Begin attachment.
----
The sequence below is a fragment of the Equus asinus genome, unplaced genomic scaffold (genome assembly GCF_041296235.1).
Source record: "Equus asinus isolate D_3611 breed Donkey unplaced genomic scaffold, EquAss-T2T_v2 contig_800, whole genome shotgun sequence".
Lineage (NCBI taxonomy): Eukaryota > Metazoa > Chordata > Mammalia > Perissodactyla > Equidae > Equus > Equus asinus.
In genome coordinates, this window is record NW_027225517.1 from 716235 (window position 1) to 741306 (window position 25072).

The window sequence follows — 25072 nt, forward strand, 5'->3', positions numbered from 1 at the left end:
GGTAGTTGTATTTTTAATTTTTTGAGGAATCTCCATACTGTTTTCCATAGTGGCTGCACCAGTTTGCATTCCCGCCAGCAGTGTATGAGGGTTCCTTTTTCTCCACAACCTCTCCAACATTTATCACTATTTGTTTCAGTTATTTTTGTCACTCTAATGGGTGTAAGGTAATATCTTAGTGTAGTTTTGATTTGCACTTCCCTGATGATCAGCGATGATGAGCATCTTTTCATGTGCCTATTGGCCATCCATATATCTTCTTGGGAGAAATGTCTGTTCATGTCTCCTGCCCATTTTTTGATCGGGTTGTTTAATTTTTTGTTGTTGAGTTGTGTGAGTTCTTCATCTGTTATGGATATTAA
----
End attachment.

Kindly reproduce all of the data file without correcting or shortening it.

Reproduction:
The sequence below is a fragment of the Equus asinus genome, unplaced genomic scaffold (genome assembly GCF_041296235.1).
Source record: "Equus asinus isolate D_3611 breed Donkey unplaced genomic scaffold, EquAss-T2T_v2 contig_800, whole genome shotgun sequence".
Lineage (NCBI taxonomy): Eukaryota > Metazoa > Chordata > Mammalia > Perissodactyla > Equidae > Equus > Equus asinus.
In genome coordinates, this window is record NW_027225517.1 from 716235 (window position 1) to 741306 (window position 25072).

The window sequence follows — 25072 nt, forward strand, 5'->3', positions numbered from 1 at the left end:
GGTAGTTGTATTTTTAATTTTTTGAGGAATCTCCATACTGTTTTCCATAGTGGCTGCACCAGTTTGCATTCCCGCCAGCAGTGTATGAGGGTTCCTTTTTCTCCACAACCTCTCCAACATTTATCACTATTTGTTTCAGTTATTTTTGTCACTCTAATGGGTGTAAGGTAATATCTTAGTGTAGTTTTGATTTGCACTTCCCTGATGATCAGCGATGATGAGCATCTTTTCATGTGCCTATTGGCCATCCATATATCTTCTTGGGAGAAATGTCTGTTCATGTCTCCTGCCCATTTTTTGATCGGGTTGTTTAATTTTTTGTTGTTGAGTTGTGTGAGTTCTTCATCTGTTATGGATATTAA